San Jose Sharks: 10 Line Changes to Spark Scoring

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San Jose Sharks: 10 Line Changes to Spark Scoring
Thearon W. Henderson/Getty Images

In his fourth year as head coach with the San Jose Sharks, there is little Todd McLellan can do to affect this team. It is one of the reasons I suggested firing him if things do not turn around this week.

As the adage goes, it is easier to fire the coach than the players.

More to the point, the Sharks cannot change their available pool of players anymore this season. That ties McLellan's hands even more than the lack of practice time or fatigue from playing so frequently.

This is a veteran team. If they are no longer listening to McLellan, it is unlikely any new approach would change that.

(Since they also appeared to lack motivation under the last coach, Ron Wilson, the problem is likely the players. Does anyone else think a return by him as interim coach is possible? The sides split on good terms and his no-nonsense, defensive zone responsibility fits better with this team.)

But there are a few things he can do to alter this team's direction over the next 36 hours in Alberta, Canada. How he uses his personnel might save his job and even the season.

Right now, the Sharks top problem is a lack of scoring. They have just seven goals in their last six games (1.17 GSA) and 21 in their last 12 (1.75). McLellan needs to focus on improving the attack.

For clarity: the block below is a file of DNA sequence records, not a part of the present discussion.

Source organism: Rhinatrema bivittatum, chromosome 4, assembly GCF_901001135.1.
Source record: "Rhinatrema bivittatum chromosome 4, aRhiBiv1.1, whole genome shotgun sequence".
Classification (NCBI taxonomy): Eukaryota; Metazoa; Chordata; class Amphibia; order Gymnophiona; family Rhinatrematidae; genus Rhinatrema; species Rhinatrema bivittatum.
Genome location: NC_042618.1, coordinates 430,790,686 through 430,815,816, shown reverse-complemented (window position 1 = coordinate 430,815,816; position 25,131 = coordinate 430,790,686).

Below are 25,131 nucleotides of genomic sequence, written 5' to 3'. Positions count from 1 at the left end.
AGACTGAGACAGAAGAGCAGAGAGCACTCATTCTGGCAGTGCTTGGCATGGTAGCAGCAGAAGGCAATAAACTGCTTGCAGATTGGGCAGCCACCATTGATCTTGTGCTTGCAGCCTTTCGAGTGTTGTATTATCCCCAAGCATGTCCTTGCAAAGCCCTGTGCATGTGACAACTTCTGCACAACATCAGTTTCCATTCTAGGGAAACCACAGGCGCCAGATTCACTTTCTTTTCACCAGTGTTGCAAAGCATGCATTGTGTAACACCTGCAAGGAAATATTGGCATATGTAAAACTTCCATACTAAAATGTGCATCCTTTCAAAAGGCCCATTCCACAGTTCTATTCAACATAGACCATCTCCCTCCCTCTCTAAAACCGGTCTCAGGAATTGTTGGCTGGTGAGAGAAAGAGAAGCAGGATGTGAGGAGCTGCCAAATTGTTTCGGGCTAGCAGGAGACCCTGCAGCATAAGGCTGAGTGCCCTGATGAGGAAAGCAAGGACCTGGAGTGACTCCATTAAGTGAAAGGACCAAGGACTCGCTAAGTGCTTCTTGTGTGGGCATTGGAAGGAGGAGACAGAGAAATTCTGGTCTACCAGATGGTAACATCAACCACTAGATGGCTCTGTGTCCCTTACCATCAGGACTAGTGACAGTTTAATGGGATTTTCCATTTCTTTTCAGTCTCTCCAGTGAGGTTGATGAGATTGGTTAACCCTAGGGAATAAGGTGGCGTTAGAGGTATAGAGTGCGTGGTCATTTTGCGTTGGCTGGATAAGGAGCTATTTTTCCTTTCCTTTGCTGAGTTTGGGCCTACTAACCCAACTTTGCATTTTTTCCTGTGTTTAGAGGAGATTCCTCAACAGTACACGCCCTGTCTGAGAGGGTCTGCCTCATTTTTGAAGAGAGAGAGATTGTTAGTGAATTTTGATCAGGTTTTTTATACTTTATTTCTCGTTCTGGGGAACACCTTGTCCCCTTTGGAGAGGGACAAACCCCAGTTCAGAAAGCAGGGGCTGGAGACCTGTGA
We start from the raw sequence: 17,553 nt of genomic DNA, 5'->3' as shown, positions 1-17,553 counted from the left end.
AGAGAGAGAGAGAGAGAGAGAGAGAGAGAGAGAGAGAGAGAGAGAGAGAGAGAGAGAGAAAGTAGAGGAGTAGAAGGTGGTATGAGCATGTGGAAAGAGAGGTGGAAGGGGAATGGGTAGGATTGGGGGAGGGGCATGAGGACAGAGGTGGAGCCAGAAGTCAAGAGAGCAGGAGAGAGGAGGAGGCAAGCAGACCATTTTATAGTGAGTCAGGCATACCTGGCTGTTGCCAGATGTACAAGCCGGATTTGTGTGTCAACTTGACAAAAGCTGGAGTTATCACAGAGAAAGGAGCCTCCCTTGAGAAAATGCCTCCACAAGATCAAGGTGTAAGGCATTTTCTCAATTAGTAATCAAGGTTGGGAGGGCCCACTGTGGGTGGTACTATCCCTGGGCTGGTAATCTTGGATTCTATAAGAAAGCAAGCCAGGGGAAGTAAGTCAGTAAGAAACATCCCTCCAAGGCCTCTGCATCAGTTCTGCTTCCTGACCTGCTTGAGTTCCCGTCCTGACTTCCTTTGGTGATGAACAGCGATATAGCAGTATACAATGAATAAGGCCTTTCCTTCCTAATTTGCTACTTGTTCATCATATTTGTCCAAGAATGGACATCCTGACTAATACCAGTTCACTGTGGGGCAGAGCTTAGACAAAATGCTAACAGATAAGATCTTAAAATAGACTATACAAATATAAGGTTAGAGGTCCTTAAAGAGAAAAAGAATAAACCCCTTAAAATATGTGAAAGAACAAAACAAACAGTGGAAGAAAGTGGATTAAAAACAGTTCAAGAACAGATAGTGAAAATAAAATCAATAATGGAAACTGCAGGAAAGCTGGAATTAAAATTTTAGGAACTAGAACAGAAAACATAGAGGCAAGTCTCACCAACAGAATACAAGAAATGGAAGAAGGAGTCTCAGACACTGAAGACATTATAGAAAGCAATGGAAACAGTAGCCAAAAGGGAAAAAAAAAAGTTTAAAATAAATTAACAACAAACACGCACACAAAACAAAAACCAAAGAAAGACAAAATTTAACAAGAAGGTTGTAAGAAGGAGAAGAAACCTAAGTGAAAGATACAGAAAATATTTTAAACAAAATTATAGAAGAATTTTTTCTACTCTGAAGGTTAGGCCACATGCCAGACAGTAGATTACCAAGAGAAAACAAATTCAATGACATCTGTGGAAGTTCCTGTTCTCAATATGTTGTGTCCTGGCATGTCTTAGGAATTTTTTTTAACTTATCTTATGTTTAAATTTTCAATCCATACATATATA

Because you do not change your system at this late hour, that leaves the team's approach and how he manages his roster.

The approach has improved. The team is doing what it does as well as any other team—winning faceoffs, getting pucks to the net and continuing to block shots. They are also laying more hits without taking too many trips to the penalty box and expose their biggest weakness—the penalty kill.

Massaging everything possible out of this roster he has is the biggest way McLellan can effect the outcome of games.

If it seems I have suggested line changes on this team before, I have. But the problem persists and is worth being updated.

The assessments of how to construct the lines remains the same and thus need not be laid out again. (It should be noted that one comment on the piece questioned the classification of Pavelski, and further detail was provided in my response.)

But the personnel and performances have changed who should play where. Here are the top 10 personnel decisions he can make to increase scoring and turn the team around...

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